“Each breath she takes, every respiratory movement, is very painful,” said Dr Nathalie Colas, the hospital’s medical director, on a tour of the ward, where rooms were separated by thin curtains that moved gently with the Caribbean breeze and humming ceiling fans. As Haiti has been plunged into political turmoil by the assassination of President Jovenel Moise this month, the poorest country in the Americas has battled the pandemic against a backdrop of scant medical resources, lack of vaccines, and simmering street violence.
About 40 COVID-19 patients were receiving care at St Luke’s, down from approximately 100 during the past few months. That could be a sign that the pandemic is easing in the crisis-racked country, which still bears the scars of a devastating 2010 earthquake. In a cavernous warehouse, where supplies were stacked high next to an industrial oxygen concentrator capable of filling 40 tanks a day, Frechette paused at a spot where coffins were assembled with scraps of wood.
Frechette said there were many other factors at play, including an almost total absence of testing and vaccines, plus the raging gang violence that keeps many infected Haitians from accessing medical care. “We need them all the time,” he said. The death rate, among the roughly 800 COVID-19 patients treated to date, at the hospital was running at about 10 percent, Frechette said.
But it is almost impossible to know for sure, according to Father Rick Frechette, St Luke’s founder and president. “I can’t even guess,” he said. A patient suffering from the coronavirus disease (COVID-19) receives treatment at the St. Luke Foundation for Haiti Hospital, in Port-au-Prince, Haiti July 16, 2021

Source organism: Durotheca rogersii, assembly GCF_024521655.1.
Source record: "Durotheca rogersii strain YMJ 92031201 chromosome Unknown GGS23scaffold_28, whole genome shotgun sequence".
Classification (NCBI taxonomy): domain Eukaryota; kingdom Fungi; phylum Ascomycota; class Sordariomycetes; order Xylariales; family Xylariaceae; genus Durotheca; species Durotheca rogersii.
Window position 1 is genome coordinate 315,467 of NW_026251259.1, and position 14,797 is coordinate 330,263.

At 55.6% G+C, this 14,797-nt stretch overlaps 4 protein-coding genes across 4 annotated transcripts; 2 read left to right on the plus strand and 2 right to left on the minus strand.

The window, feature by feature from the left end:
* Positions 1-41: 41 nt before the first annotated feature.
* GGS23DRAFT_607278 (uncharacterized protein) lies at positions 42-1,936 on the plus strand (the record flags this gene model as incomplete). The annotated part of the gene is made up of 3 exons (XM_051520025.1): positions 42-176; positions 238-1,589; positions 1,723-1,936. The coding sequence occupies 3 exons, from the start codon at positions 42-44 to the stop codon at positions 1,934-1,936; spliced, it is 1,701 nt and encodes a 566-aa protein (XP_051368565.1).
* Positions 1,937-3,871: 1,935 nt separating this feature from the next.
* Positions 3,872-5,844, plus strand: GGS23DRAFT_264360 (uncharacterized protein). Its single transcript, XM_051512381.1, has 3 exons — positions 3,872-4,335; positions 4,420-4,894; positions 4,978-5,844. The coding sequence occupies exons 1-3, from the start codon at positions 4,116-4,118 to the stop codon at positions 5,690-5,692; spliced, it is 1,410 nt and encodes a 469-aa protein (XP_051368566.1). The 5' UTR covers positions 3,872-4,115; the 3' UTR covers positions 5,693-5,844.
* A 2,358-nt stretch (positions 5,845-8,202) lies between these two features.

Haiti’s health ministry reported on July 6 nearly 19,400 total infections and only 487 deaths. But the numbers have not been updated since and many experts are sceptical of them. Haiti’s already under-resourced administration was plunged into chaos by Moise’s killing, which the government blamed on a gang of mostly Colombian mercenaries. A newly appointed prime minister said this week he would try to hold elections as soon as possible.
“The figures are wrong,” said Dr Ronald LaRoche, who runs Haiti’s DASH network of nonprofit private clinics that provide comprehensive medical services to some 40,000 patients for $10 a month. “We must have a higher contagion rate than the whole world,” he said, pointing to packed public transportation and crowded living conditions in the impoverished nation. A man walks past oxygen tanks at the St. Luke Foundation for Haiti Hospital, in Port-au-Prince, Haiti
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